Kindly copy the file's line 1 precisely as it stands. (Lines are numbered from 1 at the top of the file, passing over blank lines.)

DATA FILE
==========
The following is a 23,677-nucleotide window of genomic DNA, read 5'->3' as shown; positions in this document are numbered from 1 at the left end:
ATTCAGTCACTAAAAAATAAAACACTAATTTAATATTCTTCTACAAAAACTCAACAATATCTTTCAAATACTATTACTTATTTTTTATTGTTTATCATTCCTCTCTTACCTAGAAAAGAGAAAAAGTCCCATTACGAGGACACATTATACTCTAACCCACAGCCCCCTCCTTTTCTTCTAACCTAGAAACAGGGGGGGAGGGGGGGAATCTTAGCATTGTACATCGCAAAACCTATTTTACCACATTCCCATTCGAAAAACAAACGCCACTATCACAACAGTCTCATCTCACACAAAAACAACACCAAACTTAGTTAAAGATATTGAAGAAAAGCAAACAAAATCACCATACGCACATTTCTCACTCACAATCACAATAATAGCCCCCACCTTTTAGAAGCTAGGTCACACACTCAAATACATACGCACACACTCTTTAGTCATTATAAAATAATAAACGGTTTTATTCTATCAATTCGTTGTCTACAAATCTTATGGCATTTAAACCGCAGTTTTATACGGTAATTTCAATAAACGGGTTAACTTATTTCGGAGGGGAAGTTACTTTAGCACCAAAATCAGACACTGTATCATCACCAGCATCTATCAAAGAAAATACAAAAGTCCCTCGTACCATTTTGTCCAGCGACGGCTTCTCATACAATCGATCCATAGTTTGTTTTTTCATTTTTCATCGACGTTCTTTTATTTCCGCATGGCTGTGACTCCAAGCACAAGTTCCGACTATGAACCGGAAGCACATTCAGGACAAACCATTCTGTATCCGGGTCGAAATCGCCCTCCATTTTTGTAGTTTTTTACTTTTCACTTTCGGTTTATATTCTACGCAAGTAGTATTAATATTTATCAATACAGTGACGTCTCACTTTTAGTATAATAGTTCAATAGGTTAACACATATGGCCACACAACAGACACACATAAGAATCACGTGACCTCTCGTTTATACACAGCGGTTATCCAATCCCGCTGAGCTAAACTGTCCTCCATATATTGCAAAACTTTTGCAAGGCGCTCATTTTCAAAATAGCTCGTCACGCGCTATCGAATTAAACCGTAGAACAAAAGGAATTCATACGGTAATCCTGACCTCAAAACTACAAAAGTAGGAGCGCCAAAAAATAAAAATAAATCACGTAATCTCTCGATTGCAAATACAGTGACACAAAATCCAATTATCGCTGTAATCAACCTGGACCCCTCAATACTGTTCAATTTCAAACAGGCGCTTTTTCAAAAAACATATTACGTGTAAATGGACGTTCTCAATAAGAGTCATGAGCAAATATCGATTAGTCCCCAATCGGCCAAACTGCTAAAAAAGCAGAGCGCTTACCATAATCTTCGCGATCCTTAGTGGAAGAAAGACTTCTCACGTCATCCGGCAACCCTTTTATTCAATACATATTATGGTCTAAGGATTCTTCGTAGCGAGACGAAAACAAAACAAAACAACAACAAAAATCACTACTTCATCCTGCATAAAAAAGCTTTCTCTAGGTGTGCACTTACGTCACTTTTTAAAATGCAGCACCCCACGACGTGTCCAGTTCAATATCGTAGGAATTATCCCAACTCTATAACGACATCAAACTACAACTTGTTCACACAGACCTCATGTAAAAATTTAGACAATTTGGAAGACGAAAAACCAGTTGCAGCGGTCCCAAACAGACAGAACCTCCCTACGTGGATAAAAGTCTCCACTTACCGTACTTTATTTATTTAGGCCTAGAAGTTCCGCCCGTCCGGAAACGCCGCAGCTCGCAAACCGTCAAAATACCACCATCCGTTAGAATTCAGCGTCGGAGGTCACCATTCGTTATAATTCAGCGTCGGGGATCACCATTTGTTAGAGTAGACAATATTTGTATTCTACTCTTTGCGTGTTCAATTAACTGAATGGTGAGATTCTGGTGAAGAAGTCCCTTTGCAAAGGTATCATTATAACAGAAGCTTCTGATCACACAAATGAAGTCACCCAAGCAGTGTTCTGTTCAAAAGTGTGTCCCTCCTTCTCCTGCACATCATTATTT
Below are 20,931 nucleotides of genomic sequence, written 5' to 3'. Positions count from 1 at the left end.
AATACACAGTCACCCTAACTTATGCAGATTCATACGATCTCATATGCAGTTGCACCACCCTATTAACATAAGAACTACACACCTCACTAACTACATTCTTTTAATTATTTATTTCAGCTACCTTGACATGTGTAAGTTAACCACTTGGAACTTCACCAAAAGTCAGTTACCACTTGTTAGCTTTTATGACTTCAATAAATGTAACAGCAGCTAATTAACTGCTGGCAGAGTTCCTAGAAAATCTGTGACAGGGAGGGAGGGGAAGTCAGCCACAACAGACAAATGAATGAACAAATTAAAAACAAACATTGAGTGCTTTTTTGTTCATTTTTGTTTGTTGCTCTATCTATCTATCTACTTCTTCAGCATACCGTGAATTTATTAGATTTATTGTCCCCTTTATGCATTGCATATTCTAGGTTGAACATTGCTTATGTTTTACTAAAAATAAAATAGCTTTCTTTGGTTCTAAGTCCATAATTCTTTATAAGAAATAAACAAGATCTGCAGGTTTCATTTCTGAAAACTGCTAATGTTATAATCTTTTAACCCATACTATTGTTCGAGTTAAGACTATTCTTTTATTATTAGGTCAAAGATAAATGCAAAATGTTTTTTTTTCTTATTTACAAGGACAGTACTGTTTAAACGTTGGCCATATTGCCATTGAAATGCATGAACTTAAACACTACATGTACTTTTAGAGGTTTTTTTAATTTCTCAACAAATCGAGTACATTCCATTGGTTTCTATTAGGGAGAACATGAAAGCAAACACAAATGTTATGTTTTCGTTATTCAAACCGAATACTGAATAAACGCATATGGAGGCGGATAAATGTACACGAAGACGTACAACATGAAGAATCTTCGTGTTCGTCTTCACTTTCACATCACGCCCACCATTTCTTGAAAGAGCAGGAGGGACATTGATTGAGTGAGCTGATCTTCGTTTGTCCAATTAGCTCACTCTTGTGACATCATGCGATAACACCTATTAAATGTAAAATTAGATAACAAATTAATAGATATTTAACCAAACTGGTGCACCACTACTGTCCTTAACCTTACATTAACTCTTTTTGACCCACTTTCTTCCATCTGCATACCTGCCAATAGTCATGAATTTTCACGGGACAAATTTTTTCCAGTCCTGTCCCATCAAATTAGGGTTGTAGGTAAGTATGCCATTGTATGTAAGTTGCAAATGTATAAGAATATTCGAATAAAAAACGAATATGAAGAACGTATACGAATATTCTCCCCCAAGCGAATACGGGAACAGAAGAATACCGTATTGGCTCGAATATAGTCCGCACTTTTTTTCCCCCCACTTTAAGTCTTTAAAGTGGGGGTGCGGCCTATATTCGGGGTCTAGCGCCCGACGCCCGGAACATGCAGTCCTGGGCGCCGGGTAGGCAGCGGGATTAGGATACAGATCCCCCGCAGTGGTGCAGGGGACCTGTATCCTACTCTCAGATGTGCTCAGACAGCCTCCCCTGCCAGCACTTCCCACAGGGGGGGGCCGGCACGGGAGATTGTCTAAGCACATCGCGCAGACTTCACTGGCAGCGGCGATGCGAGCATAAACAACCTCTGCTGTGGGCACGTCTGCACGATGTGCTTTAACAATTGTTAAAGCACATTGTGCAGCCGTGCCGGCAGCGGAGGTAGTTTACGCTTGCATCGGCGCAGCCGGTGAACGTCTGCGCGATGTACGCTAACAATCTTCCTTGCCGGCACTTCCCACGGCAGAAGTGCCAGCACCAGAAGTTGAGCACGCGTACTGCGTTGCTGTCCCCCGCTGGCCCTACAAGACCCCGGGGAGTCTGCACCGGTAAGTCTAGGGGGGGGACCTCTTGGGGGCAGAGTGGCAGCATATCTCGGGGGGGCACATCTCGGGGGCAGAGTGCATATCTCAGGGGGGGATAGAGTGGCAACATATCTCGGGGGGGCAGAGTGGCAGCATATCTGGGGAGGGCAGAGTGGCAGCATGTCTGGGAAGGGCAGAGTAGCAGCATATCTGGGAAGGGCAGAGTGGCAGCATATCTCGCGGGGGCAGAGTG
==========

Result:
The following is a 23,677-nucleotide window of genomic DNA, read 5'->3' as shown; positions in this document are numbered from 1 at the left end: